In 1996, Nelson Mandela made his first official visit to the United Kingdom as head of state. South Africa House was a-buzz with planning for this great occasion and all the members of the royal family communicated their desire to be involved. Phil Collins and other celebrities were performing a special concert at the Royal Albert Hall in his honour. Through a confluence of circumstances I was able to meet the first democratically elected president of my country at the residence of the South African high commissioner in Kensington. The event was held to allow South Africans living in the United Kingdom to meet their new leader.
The first thing that struck me about Nelson Mandela when he emerged into the room was his height. At six feet or more he towered over the high commissioner, erect and statuesque, even after years of labour in the lime quarry at Robben Island, and with a distinctive shock of white hair. He was clad in one of the African shirts that would become his signature style. Immediately I understood why he was viewed as such a great threat by the apartheid state. The regal presence of this African leader was enough to challenge the child-like stereotypes of African people in which paternalist white rule, segregation and eventually apartheid were rooted. His message was simple and conciliatory: South Africa needs you, come back home. Even though I was a young girl, he addressed me as ‘mama’, an Nguni term of respect, in our brief chat.
The negotiation process between Mandela and De Klerk was stormy by the latter’s own admission and in the memoires of others who were part of the process, but they were determined to find common ground. Agreement among enemies is strenuous and requires true commitment on both sides. In the spirit of reconciliation Mandela visited the widow of the architect of apartheid, Hendrik Verwoerd. This example filtered through the population as ordinary South Africans broke segregationist taboos and reached out to one another in parking lots and supermarkets through small acts of kindness and friendliness. Afrikaner rugby fans tried to bond with black shop assistants over the Africa Cup of Nations soccer tournament and everyone, especially Mandela, supported the Springboks during the rugby world cup. Their efforts were fruitful and in that magical time South Africa won both cups. People began seeing fellow citizens of different races through their similarities rather than their differences. The world was inspired and Mandela became a peace icon whose name recognition spread to remote villages across the world.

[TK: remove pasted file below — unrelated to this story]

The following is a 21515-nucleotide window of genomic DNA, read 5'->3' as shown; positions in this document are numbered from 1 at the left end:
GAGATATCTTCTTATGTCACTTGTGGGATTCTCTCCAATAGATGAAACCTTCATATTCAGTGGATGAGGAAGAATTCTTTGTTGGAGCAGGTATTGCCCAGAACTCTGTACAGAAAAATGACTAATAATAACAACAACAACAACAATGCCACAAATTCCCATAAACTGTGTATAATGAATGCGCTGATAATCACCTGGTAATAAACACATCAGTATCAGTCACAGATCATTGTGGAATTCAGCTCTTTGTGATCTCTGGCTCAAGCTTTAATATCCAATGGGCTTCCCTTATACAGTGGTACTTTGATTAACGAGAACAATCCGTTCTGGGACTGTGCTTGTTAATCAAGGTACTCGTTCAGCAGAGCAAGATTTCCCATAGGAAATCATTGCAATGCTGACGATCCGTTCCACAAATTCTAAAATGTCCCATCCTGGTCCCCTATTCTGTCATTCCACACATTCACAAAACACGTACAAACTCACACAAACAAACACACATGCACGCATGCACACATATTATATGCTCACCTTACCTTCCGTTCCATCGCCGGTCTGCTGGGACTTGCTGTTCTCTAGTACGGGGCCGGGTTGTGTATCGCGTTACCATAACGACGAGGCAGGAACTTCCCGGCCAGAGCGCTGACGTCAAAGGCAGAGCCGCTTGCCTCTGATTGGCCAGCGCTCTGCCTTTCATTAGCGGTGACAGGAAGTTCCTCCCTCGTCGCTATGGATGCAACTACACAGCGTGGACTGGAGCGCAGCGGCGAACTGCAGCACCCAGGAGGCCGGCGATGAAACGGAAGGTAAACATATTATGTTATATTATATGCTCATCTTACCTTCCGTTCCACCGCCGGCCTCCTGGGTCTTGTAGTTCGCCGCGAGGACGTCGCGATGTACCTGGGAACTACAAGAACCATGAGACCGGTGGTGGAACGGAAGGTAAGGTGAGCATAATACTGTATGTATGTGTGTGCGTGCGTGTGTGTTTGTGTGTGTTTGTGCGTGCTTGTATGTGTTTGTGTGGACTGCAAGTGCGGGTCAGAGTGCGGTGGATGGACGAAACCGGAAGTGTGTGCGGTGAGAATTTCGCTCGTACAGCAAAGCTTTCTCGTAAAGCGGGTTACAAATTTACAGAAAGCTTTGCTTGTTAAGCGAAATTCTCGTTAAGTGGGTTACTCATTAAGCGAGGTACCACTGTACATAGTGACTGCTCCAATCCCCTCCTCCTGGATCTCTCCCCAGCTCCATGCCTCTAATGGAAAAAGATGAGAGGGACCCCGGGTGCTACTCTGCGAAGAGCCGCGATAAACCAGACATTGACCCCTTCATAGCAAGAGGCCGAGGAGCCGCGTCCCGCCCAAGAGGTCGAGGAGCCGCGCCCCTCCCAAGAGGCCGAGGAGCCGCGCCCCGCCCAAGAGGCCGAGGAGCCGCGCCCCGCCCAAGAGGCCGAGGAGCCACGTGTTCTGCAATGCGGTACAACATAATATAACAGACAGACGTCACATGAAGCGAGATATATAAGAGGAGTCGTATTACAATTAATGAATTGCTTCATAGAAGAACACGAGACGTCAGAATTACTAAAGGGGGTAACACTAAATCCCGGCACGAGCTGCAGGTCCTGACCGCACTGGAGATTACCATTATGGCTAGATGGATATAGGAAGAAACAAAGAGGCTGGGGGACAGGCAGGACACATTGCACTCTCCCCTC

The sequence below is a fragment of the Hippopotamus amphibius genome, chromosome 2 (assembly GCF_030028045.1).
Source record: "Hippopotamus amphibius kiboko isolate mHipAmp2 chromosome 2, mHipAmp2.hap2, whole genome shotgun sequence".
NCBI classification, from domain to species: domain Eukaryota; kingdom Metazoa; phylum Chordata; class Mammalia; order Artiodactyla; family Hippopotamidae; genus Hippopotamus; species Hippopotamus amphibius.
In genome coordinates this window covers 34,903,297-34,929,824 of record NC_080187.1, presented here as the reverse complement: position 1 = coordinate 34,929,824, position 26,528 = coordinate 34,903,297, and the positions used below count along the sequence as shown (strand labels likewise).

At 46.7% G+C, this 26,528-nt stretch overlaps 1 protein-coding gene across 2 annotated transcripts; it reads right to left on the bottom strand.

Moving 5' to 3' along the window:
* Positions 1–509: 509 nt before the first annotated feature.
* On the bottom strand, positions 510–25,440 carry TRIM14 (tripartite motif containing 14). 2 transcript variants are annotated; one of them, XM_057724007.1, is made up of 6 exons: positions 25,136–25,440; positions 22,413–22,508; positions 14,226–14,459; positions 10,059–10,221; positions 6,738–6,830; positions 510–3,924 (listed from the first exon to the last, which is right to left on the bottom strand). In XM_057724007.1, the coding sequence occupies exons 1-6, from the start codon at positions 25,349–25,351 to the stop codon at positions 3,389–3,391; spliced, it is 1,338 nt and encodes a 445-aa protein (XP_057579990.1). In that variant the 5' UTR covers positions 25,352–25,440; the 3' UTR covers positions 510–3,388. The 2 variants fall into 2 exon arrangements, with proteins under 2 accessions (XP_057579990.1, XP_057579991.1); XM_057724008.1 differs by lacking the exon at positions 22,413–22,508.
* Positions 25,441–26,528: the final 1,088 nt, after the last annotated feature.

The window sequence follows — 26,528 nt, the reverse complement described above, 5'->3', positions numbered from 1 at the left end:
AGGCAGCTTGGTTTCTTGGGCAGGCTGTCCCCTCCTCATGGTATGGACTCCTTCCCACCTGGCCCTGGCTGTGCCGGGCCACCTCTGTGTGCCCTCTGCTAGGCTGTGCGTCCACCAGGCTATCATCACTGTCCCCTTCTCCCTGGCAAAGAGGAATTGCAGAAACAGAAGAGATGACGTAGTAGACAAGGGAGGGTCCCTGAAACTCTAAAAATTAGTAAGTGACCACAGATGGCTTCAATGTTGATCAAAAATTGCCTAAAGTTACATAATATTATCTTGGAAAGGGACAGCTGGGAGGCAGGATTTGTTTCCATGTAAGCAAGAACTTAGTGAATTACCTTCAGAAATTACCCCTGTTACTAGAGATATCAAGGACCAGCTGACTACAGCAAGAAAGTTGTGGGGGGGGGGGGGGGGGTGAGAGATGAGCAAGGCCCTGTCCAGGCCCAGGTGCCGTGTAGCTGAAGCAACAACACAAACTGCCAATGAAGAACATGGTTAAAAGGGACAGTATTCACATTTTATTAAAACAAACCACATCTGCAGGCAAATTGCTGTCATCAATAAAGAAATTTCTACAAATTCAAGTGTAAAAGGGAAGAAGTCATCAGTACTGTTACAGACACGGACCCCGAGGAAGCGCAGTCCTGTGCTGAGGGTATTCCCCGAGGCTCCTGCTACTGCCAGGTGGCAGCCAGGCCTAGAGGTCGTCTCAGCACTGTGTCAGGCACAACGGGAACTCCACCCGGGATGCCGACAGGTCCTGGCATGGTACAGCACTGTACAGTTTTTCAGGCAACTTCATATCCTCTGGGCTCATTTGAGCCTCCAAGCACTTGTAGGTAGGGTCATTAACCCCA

If there is one lesson we can learn from this great man it should be selflessness. In selflessness he abandoned his royal status and legal career to become the most infamous opponent of apartheid. He was imprisoned for 27 years for his beliefs and militant activities, but began negotiating with his captors from his cell. He was selfless in forgiving his enemies, embracing the rainbow nation vision, supporting amnesty and making many other compromises for the sake of peace and a better future for all South Africans. His final acts of selflessness were stepping down after one term as president so that South Africa could chart its future independently of his iconic status and admitting to the world that his son had died of AIDS in an effort to break yet another South African taboo.
Lessons for democracy
While it is unfair to compare other leaders in the region to such a unique individual as Mandela, it is regrettable that few have followed his example of grooming younger leaders to take over and stepping down. The intense rivalry between Mandela’ successor Thabo Mbeki and current president Jacob Zuma undermined the credibility of the African National Congress (ANC). Both former president Banda of Zambia and president Zuma of South Africa reneged on their promises to serve for one term only. My research on the 2011 Zambian election found that succession contests degenerate into divisive power struggles which ultimately weaken dominant parties and spawn new parties. Similarly, during the run-up to the 2014 national election in South Africa the ANC was split three ways over succession, among those who favoured Zuma for a second term, supporters of the deputy president Kgalema Motlanthe and former minister of human settlements Tokyo Sexwale. The ANC has also experienced ruptures resulting in the emergence of new political parties emanating from the dismissal of Mbeki and former ANC Youth League president Julius Malema.
Although such succession-related fissures appear to increase political competition by breeding new parties, elections in the region are still zero-sum games in which the use of patronage, the politics of division and other tactics which weaken the democratic culture become prominent. Voters are thus drawn to parties through a multitude of ties and it is unclear whether they will vote based on historic loyalties, party performance in office, short-term benefits like food parcels or more longer-term considerations such as policies. My doctoral research aims to investigate the relationship between voters and political parties to understand how the different linkages influence voting choices as well as how linkages may change over time and under what conditions.
Many countries in Africa still face the challenge of building effective multi-party systems where opposition parties stand a fair and credible chance of winning. Perhaps Mandela’s legacy of selflessness can inspire a new generation of African leaders who are more motivated by progress than power.
*Zenobia Ismail  is a South African student doing a PhD in Politics and International Studies. Between 2008 and 2011 she was involved in multi-country research on democracy and governance in sub-Saharan Africa. Her interest is in the democratisation process in Africa, particularly with regard to the efficacy and integrity of elections in dominant party states.